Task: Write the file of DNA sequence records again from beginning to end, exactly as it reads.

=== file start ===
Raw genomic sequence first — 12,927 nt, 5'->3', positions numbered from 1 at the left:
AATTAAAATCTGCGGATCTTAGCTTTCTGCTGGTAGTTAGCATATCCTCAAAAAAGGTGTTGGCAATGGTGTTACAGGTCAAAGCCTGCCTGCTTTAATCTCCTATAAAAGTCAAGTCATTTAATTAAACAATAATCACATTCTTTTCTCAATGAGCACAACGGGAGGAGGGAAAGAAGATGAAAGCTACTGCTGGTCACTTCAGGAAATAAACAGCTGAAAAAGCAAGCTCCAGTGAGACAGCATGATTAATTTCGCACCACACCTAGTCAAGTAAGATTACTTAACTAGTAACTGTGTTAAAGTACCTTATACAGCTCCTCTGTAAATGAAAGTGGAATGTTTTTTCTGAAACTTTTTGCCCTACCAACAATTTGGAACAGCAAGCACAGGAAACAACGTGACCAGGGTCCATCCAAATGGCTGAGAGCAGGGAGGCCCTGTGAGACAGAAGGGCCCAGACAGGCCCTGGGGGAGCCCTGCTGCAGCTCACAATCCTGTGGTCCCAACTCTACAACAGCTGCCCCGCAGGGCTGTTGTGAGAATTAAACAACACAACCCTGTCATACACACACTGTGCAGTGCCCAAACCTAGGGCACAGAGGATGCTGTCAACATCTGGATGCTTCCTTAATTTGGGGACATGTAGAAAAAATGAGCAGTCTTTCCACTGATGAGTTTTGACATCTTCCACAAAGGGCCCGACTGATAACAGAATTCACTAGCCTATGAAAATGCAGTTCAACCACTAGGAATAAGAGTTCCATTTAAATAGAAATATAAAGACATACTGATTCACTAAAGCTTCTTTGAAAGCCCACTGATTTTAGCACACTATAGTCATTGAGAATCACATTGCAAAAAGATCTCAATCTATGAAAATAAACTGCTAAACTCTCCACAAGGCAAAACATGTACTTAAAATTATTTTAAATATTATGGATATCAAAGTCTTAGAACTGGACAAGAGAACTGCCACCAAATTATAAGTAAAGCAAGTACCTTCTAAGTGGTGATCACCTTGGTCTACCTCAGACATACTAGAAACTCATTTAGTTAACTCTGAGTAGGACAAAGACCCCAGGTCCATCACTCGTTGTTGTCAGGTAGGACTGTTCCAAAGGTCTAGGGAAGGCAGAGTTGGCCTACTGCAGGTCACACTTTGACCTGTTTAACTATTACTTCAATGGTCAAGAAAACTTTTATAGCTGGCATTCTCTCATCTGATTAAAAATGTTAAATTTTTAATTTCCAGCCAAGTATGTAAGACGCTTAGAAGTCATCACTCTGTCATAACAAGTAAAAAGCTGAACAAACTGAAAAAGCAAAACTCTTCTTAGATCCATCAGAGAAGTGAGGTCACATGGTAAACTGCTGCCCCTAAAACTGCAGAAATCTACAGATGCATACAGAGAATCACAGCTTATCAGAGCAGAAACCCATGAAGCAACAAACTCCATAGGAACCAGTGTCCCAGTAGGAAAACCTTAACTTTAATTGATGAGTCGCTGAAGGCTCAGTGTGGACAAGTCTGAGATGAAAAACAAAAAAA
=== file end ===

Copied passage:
Raw genomic sequence first — 12,927 nt, 5'->3', positions numbered from 1 at the left:
AATTAAAATCTGCGGATCTTAGCTTTCTGCTGGTAGTTAGCATATCCTCAAAAAAGGTGTTGGCAATGGTGTTACAGGTCAAAGCCTGCCTGCTTTAATCTCCTATAAAAGTCAAGTCATTTAATTAAACAATAATCACATTCTTTTCTCAATGAGCACAACGGGAGGAGGGAAAGAAGATGAAAGCTACTGCTGGTCACTTCAGGAAATAAACAGCTGAAAAAGCAAGCTCCAGTGAGACAGCATGATTAATTTCGCACCACACCTAGTCAAGTAAGATTACTTAACTAGTAACTGTGTTAAAGTACCTTATACAGCTCCTCTGTAAATGAAAGTGGAATGTTTTTTCTGAAACTTTTTGCCCTACCAACAATTTGGAACAGCAAGCACAGGAAACAACGTGACCAGGGTCCATCCAAATGGCTGAGAGCAGGGAGGCCCTGTGAGACAGAAGGGCCCAGACAGGCCCTGGGGGAGCCCTGCTGCAGCTCACAATCCTGTGGTCCCAACTCTACAACAGCTGCCCCGCAGGGCTGTTGTGAGAATTAAACAACACAACCCTGTCATACACACACTGTGCAGTGCCCAAACCTAGGGCACAGAGGATGCTGTCAACATCTGGATGCTTCCTTAATTTGGGGACATGTAGAAAAAATGAGCAGTCTTTCCACTGATGAGTTTTGACATCTTCCACAAAGGGCCCGACTGATAACAGAATTCACTAGCCTATGAAAATGCAGTTCAACCACTAGGAATAAGAGTTCCATTTAAATAGAAATATAAAGACATACTGATTCACTAAAGCTTCTTTGAAAGCCCACTGATTTTAGCACACTATAGTCATTGAGAATCACATTGCAAAAAGATCTCAATCTATGAAAATAAACTGCTAAACTCTCCACAAGGCAAAACATGTACTTAAAATTATTTTAAATATTATGGATATCAAAGTCTTAGAACTGGACAAGAGAACTGCCACCAAATTATAAGTAAAGCAAGTACCTTCTAAGTGGTGATCACCTTGGTCTACCTCAGACATACTAGAAACTCATTTAGTTAACTCTGAGTAGGACAAAGACCCCAGGTCCATCACTCGTTGTTGTCAGGTAGGACTGTTCCAAAGGTCTAGGGAAGGCAGAGTTGGCCTACTGCAGGTCACACTTTGACCTGTTTAACTATTACTTCAATGGTCAAGAAAACTTTTATAGCTGGCATTCTCTCATCTGATTAAAAATGTTAAATTTTTAATTTCCAGCCAAGTATGTAAGACGCTTAGAAGTCATCACTCTGTCATAACAAGTAAAAAGCTGAACAAACTGAAAAAGCAAAACTCTTCTTAGATCCATCAGAGAAGTGAGGTCACATGGTAAACTGCTGCCCCTAAAACTGCAGAAATCTACAGATGCATACAGAGAATCACAGCTTATCAGAGCAGAAACCCATGAAGCAACAAACTCCATAGGAACCAGTGTCCCAGTAGGAAAACCTTAACTTTAATTGATGAGTCGCTGAAGGCTCAGTGTGGACAAGTCTGAGATGAAAAACAAAAAAA